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if you understand everything you must be misinformed - Japanese Proverb

if you understand everything you must be misinformed – Japanese Proverb

Cultural differences: its impact on Customer acquisition and retention

by Claudia Havi Goffan

A close look at how Cultural Differences impact Customer Acquisition and Retention Strategies.

When I arrived to the U.S., 18 years ago, I opened a checking Account with Bank of America. It was obvious. The name, Bank of America, carried in it a familiarity that no other bank did. I, too, was born in America, the continent of America. What people do not know is that in Latin American schools teach you that America is a single continent divided into three parts, North, Central and South America. This is the reason that you may have heard Latinos say: “we are American too.” Back to my story, Bank of America, one; other banks, zero.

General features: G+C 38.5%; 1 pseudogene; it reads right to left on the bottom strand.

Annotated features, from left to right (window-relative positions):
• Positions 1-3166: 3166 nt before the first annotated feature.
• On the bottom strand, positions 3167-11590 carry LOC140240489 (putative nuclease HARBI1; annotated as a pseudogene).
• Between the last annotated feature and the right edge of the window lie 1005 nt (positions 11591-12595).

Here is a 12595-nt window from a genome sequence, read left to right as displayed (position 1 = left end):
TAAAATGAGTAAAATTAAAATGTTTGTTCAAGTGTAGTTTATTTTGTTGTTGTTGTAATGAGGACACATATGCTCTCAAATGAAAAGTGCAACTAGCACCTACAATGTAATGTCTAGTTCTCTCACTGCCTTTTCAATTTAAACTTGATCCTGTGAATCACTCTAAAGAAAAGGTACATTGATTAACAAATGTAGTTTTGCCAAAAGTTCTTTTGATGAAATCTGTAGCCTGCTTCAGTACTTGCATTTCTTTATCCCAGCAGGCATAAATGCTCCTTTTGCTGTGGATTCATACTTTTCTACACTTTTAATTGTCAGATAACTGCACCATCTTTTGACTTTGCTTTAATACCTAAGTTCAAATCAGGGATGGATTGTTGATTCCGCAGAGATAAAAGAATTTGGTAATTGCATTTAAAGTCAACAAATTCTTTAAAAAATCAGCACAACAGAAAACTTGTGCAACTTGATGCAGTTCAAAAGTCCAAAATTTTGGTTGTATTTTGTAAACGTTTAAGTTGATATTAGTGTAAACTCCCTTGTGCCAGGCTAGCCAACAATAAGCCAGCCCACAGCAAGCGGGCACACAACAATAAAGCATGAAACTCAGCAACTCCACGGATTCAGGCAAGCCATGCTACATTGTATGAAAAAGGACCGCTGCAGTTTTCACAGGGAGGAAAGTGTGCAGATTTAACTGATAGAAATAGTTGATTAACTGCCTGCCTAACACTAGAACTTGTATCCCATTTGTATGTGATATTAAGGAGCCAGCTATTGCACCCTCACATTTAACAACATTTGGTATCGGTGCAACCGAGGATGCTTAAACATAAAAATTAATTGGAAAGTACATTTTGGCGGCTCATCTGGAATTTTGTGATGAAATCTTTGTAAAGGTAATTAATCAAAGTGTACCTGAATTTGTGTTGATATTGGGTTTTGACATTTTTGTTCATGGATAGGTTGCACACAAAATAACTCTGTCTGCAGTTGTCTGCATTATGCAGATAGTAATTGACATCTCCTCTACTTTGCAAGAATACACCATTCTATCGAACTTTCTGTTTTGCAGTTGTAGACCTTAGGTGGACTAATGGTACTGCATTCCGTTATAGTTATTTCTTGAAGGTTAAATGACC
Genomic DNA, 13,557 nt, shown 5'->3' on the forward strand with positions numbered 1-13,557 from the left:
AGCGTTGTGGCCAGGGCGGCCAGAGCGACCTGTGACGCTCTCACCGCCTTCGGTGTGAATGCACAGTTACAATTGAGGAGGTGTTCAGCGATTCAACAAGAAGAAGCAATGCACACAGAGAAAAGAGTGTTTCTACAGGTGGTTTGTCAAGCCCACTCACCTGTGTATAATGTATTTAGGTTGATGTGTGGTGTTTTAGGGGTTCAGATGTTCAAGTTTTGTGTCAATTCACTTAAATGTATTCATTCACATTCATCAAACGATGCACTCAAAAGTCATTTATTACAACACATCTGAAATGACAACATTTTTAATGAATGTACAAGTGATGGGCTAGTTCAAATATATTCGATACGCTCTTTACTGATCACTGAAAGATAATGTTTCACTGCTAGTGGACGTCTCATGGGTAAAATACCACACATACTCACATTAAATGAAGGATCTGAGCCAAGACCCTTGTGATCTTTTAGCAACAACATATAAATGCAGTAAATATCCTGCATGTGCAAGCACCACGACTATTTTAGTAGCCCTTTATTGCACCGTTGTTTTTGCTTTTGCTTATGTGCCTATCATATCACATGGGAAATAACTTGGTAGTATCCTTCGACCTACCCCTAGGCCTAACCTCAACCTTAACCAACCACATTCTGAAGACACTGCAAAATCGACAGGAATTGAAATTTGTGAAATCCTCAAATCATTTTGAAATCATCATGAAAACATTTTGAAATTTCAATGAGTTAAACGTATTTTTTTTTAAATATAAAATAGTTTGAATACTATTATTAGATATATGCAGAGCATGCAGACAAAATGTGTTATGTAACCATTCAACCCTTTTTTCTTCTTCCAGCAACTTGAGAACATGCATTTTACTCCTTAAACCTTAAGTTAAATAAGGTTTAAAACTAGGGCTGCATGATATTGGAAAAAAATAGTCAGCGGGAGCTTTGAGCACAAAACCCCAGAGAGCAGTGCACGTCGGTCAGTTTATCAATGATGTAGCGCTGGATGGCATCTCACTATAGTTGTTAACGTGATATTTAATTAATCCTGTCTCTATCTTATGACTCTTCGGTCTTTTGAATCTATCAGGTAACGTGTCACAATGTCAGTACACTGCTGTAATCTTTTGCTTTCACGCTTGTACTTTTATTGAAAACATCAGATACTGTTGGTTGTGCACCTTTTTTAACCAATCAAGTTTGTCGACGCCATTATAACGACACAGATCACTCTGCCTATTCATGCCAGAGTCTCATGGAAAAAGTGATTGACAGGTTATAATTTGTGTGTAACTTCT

It is essential for people in business to understand Cultural DifferencesA few months later, and having maintained what I thought was an excellent relationship with the bank, I decided to fill out an application for a credit card, “the Bank of America VISA.” After three long weeks, I received a letter stating that my application had been denied without a reason given. I got really upset and went to the bank to let hell loose. I had been a wonderful customer and had more than enough money in my account—and they knew it- in order to respond to whatever spending limit they could give me. The answer was: “You need to call Visa, we (Bank of America) don’t have anything to do with this.” I immediately called Visa and was told that my request had been denied because I didn’t exist. “Didn’t exist? But here I am, I exist,” was my response with utter disbelief. The lady explained that I didn’t have a credit history. Until then, I never knew a credit history existed. No such concept existed in my home country where people purchase a home with cash and they don’t pay their bills with checks, as they will get “lost” in the mail (but that’s a different story and the beginning of more cultural differences). In the end, I realized that I wasn’t going to get my credit card with Bank of America or VISA. What a disappointment. And, what an insult to tell me I didn’t exist.